preview

A Tragic Hero in Julius Caesar by William Shakespeare

Good Essays
"You either die a hero or live long enough to see yourself become the villain", said by Aaron Eckhart (Harvey Dent) in the movie The Dark Knight, describes perfectly the theme of William Shakespeare's play, Julius Caesar. Even more so, Harvey Dent's words show the characteristics of the tragic hero in the production, Marcus Brutus. Most would argue that his part in the assassination of Caesar would make him the antagonist, or villain, but throughout a series of events in the play, it is logical to conclude that Brutus was indeed the hero. He was a tragic hero who just happened to make a tragic mistake.
In the first two acts of Julius Caesar, the audience begins to learn about the type of person Brutus was. Brutus was shown to have been a respected leader when Ligarius said, “But it sufficeth / That Brutus leads me on” (2,1,344-345). With this quote, Shakespeare shows that Brutus is the type of man which others are enticed to follow. Cassius knew this fact and that is why he targeted Brutus to be one of the conspirators. With the noble Brutus plotting against Caesar, Cassius believed that the Roman citizens would accept Caesar’s murder easier; however, Brutus was wise. He said, “Into what dangers would you lead me, Cassius, / that you would have me seek into myself / For that which is not in me?” (1,2,65-67), as soon as he suspected that Cassius had alternative motives for speaking with him. The audience learns that Brutus is not quick to make decisions and seeks honor before anything. If he was a villain, why would he spend time contemplating the consequences of Caesar’s death? Would he not just act?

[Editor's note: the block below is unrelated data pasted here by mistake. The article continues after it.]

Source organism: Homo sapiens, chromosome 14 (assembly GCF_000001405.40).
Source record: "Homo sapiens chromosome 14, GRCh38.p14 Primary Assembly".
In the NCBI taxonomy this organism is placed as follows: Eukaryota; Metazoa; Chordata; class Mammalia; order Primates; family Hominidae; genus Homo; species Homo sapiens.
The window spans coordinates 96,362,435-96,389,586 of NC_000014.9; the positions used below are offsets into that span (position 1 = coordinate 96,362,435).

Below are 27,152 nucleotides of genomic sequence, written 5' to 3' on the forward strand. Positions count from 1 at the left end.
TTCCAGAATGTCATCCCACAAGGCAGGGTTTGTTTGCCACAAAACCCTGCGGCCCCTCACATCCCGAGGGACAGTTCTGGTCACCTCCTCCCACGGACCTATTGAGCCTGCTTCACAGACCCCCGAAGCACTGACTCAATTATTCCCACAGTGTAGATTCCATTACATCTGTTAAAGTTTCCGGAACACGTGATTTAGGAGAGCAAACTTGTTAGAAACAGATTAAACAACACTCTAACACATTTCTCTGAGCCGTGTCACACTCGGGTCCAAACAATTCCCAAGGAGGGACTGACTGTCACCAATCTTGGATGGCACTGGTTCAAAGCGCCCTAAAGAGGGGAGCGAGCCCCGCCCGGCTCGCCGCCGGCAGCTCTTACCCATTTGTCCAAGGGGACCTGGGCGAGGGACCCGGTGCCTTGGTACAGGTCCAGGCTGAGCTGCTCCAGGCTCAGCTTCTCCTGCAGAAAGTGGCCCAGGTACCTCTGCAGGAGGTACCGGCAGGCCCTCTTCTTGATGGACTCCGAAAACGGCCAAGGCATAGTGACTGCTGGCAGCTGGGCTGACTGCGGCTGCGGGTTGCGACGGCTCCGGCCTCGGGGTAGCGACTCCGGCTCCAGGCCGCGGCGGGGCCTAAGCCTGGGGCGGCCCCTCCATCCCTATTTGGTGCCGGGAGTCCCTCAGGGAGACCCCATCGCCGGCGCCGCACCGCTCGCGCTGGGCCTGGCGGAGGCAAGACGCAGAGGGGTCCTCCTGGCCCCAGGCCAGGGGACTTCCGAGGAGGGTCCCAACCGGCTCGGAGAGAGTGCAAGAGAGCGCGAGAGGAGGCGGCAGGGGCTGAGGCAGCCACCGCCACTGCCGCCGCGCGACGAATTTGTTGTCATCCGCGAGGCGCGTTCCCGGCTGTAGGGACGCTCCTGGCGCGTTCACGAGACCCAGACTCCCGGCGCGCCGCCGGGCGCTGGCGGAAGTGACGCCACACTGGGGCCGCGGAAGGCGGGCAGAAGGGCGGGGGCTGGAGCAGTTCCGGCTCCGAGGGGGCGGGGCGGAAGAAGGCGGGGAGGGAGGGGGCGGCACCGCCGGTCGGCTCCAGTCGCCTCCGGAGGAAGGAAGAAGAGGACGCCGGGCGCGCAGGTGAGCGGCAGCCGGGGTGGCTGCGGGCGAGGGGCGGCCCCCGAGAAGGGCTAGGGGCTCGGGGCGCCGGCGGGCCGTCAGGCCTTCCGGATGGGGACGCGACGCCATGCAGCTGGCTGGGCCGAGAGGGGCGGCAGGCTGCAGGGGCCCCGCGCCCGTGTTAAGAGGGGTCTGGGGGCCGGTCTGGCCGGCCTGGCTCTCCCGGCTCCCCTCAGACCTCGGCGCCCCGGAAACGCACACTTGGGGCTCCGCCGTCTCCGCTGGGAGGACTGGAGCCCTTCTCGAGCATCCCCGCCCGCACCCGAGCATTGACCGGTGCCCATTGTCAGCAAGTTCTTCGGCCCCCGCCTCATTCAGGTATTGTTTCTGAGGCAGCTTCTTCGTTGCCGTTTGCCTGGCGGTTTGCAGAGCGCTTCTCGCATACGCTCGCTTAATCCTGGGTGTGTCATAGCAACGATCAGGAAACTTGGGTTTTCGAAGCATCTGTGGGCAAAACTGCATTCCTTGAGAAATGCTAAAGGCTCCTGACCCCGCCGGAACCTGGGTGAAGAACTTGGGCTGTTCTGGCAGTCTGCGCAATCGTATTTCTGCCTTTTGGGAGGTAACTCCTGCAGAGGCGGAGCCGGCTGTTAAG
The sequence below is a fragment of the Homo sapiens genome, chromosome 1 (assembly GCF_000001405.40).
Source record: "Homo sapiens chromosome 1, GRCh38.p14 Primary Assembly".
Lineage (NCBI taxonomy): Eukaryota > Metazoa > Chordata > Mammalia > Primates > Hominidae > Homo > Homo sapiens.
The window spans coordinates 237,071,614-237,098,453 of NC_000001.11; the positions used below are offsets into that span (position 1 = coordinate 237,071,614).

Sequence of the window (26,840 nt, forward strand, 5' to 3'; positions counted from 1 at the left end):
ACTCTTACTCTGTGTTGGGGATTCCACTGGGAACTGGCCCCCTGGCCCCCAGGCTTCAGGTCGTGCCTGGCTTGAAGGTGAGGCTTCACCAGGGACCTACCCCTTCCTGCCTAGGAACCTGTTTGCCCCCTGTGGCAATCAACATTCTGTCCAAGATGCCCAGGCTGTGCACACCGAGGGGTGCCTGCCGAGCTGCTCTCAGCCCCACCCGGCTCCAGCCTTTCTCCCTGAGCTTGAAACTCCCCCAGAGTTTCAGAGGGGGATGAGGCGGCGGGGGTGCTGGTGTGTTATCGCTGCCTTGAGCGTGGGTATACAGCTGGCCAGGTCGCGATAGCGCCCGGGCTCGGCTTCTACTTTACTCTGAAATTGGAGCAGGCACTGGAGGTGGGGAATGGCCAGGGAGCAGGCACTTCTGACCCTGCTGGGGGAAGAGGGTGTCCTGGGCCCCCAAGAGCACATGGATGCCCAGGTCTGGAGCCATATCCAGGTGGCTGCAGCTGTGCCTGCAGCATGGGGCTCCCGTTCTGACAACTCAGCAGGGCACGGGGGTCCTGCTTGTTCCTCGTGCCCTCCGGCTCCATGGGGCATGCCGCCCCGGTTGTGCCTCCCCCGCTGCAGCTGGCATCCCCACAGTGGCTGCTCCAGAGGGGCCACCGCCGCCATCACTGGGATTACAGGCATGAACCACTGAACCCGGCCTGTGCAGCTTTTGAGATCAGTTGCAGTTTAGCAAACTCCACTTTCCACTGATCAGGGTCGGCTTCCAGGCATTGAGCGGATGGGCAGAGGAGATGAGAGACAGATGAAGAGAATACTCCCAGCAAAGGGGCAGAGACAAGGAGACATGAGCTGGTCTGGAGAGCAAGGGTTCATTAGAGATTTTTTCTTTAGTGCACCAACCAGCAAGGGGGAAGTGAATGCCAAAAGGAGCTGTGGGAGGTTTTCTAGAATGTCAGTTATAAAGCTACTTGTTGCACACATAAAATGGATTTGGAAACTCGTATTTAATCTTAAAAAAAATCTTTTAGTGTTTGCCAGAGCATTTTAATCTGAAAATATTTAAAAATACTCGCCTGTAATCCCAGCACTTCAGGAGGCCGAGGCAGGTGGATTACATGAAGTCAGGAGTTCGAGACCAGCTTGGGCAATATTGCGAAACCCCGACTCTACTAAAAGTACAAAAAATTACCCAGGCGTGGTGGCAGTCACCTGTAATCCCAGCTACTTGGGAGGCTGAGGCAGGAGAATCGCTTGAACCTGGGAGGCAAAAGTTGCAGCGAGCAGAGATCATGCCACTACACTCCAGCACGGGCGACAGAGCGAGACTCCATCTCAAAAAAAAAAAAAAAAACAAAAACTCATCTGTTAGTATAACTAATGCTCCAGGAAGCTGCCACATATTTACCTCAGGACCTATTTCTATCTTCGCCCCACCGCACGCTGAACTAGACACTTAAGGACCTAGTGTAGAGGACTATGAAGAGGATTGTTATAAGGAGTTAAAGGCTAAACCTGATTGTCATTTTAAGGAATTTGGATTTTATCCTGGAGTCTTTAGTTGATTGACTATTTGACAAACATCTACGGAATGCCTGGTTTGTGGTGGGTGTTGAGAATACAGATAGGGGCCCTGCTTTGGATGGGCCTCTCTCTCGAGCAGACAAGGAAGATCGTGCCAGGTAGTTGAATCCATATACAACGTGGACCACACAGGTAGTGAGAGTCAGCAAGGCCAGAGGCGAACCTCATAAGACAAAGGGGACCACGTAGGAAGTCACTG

Even through-out Caesar’s murder and funeral, Brutus stayed noble. When the other conspirators began to yell “Liberty, freedom, and...

... middle of paper ...

...how that Marcus Brutus was tragic hero, then nothing will.
In conclusion, Brutus is shown to have stayed the the heroic state of mind throughout the play. All of his actions, including the taking of his own life, was for the betterment of the Roman Empire. No true villain would want to “better” something. Now, if Brutus acted out of greed or envy, then the argument would be different, but since he acted out of honor and patriotism then the argument is non-existent. Brutus is a hero. Just because he made a mistake doesn’t make him the wrongdoer. Everyone makes a big mistake at least once in their lives; however, in Brutus’ case his flaw happened to be irreversible. So why give him a label of nefarious or vile when we can simply say he was a tragic hero?

Works Cited

Crowther, John, ed. No Fear Julius Caesar. SparkNotes.com. SparkNotes LLC. 2005. Web. 22 Mar. 2014.
Get Access